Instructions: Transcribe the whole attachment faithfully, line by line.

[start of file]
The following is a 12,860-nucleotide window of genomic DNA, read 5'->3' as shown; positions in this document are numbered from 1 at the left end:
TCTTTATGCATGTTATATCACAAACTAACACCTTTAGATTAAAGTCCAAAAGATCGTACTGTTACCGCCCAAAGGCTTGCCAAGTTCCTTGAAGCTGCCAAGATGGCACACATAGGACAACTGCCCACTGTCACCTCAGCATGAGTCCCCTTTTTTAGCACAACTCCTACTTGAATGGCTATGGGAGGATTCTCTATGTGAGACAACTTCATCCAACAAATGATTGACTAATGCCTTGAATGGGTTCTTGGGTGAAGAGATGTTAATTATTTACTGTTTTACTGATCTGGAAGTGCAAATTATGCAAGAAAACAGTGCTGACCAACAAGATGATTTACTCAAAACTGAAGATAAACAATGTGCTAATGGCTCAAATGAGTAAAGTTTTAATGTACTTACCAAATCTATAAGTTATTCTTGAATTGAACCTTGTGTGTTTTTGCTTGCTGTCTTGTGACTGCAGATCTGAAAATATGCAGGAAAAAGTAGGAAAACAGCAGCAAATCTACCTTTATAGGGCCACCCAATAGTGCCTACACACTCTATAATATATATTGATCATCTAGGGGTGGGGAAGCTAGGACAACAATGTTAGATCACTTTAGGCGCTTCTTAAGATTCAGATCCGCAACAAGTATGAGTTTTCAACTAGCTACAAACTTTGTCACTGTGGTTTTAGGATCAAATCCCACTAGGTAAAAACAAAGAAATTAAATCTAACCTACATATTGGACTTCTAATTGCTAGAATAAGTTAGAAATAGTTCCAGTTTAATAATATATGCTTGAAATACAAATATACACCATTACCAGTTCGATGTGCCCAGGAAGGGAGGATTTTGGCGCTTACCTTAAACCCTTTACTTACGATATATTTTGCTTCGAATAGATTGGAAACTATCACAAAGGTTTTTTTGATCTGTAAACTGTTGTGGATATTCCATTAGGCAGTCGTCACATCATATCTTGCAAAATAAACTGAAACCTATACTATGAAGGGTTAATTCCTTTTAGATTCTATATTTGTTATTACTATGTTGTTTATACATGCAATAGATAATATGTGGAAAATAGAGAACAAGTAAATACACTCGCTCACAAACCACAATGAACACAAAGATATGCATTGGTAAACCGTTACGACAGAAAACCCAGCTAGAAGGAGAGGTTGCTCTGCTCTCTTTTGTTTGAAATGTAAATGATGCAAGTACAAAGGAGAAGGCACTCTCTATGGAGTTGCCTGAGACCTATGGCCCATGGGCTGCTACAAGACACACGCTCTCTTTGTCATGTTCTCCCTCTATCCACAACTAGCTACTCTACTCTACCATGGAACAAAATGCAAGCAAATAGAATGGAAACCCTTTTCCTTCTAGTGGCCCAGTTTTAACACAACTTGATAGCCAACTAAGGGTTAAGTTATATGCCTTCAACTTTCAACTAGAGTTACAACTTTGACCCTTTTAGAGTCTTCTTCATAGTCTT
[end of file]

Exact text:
The following is a 12,860-nucleotide window of genomic DNA, read 5'->3' as shown; positions in this document are numbered from 1 at the left end:
TCTTTATGCATGTTATATCACAAACTAACACCTTTAGATTAAAGTCCAAAAGATCGTACTGTTACCGCCCAAAGGCTTGCCAAGTTCCTTGAAGCTGCCAAGATGGCACACATAGGACAACTGCCCACTGTCACCTCAGCATGAGTCCCCTTTTTTAGCACAACTCCTACTTGAATGGCTATGGGAGGATTCTCTATGTGAGACAACTTCATCCAACAAATGATTGACTAATGCCTTGAATGGGTTCTTGGGTGAAGAGATGTTAATTATTTACTGTTTTACTGATCTGGAAGTGCAAATTATGCAAGAAAACAGTGCTGACCAACAAGATGATTTACTCAAAACTGAAGATAAACAATGTGCTAATGGCTCAAATGAGTAAAGTTTTAATGTACTTACCAAATCTATAAGTTATTCTTGAATTGAACCTTGTGTGTTTTTGCTTGCTGTCTTGTGACTGCAGATCTGAAAATATGCAGGAAAAAGTAGGAAAACAGCAGCAAATCTACCTTTATAGGGCCACCCAATAGTGCCTACACACTCTATAATATATATTGATCATCTAGGGGTGGGGAAGCTAGGACAACAATGTTAGATCACTTTAGGCGCTTCTTAAGATTCAGATCCGCAACAAGTATGAGTTTTCAACTAGCTACAAACTTTGTCACTGTGGTTTTAGGATCAAATCCCACTAGGTAAAAACAAAGAAATTAAATCTAACCTACATATTGGACTTCTAATTGCTAGAATAAGTTAGAAATAGTTCCAGTTTAATAATATATGCTTGAAATACAAATATACACCATTACCAGTTCGATGTGCCCAGGAAGGGAGGATTTTGGCGCTTACCTTAAACCCTTTACTTACGATATATTTTGCTTCGAATAGATTGGAAACTATCACAAAGGTTTTTTTGATCTGTAAACTGTTGTGGATATTCCATTAGGCAGTCGTCACATCATATCTTGCAAAATAAACTGAAACCTATACTATGAAGGGTTAATTCCTTTTAGATTCTATATTTGTTATTACTATGTTGTTTATACATGCAATAGATAATATGTGGAAAATAGAGAACAAGTAAATACACTCGCTCACAAACCACAATGAACACAAAGATATGCATTGGTAAACCGTTACGACAGAAAACCCAGCTAGAAGGAGAGGTTGCTCTGCTCTCTTTTGTTTGAAATGTAAATGATGCAAGTACAAAGGAGAAGGCACTCTCTATGGAGTTGCCTGAGACCTATGGCCCATGGGCTGCTACAAGACACACGCTCTCTTTGTCATGTTCTCCCTCTATCCACAACTAGCTACTCTACTCTACCATGGAACAAAATGCAAGCAAATAGAATGGAAACCCTTTTCCTTCTAGTGGCCCAGTTTTAACACAACTTGATAGCCAACTAAGGGTTAAGTTATATGCCTTCAACTTTCAACTAGAGTTACAACTTTGACCCTTTTAGAGTCTTCTTCATAGTCTT